- The Washington Times - Wednesday, December 3, 2003

MARRAKECH, Morocco — Secretary of State Colin L. Powell insisted yesterday that negotiations for six-party talks with North Korea were progressing despite reports that the new round might not take place this month as planned.

“There is no deadlock,” Mr. Powell told reporters during a visit to Morocco. “We are working on various proposals, and in due course, when the schedule firms up and we have a better idea of the outline of the talks, we’ll make an announcement.”

U.S. and other officials acknowledged that clearing the way to a new meeting — to follow the first such session in August, to which China had played host — has proven more difficult than many diplomats had expected.

Although the official line of all participants — the United States, Japan, South Korea, China, Russia and North Korea — is that they are committed to a second round of talks, there is no compromise on the meeting’s agenda and any specific agreements it may produce, officials said.

The main document on which diplomats are working is a deal that would offer Pyongyang written security guarantees in exchange for its consent to scrap its nuclear weapons program.

Negotiations appear to have hit a snag, however, with the North demanding that it receive the assurances once it promises to abandon its program, while Washington wants proof of compliance before giving a security pledge.

Kyodo, the Japanese news agency, reported yesterday that the United States, Japan and South Korea had rejected a Chinese draft of an agreement, making it difficult for another six-party meeting to take place this month, as the participants had hoped.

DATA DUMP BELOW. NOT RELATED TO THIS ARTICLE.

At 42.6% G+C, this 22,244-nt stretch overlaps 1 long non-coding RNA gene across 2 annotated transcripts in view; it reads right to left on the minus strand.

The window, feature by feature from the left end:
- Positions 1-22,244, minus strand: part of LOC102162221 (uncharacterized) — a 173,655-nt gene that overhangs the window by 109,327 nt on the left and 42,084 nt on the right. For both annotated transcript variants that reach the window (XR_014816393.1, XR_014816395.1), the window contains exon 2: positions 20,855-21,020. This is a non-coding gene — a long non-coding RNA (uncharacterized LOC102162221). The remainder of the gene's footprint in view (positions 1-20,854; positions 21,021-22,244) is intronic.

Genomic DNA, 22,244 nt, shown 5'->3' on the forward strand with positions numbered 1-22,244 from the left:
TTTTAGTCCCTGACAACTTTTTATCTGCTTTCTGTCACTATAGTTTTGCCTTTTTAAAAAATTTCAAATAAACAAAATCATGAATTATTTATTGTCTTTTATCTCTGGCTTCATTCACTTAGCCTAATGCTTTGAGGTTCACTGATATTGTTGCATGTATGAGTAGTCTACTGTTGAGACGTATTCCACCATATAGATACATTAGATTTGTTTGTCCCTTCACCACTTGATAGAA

On Tuesday, Reuters news agency quoted a U.S. official in Washington as saying that it appears more likely that the talks will be held in January or February.

Mr. Powell, pointing out that no meeting had been announced officially, said he had no doubt that it will happen sooner rather than later.

“I’m still optimistic,” he said. “Everybody believes that the six-party talks are going to take place and they are committed to that proposition, and I expect them to take place in the not-too-distant future.”

Japanese and South Korean officials would not rule out a meeting this month, saying things would become clearer in the coming days.

China, which is expected to play host to the new talks, has waged a rare diplomatic effort to bring the United States and North Korea closer in their positions. As Pyongyang’s most trusted friend, Beijing is seen as the party with the best shot at swaying the North. Some diplomats and analysts, however, are expressing doubt about China’s influence.

The nuclear standoff erupted more than a year ago, when North Korean officials told James Kelly, assistant secretary of state for East Asian and Pacific affairs, that they secretly had been enriching uranium, which can be used to make atomic bombs.

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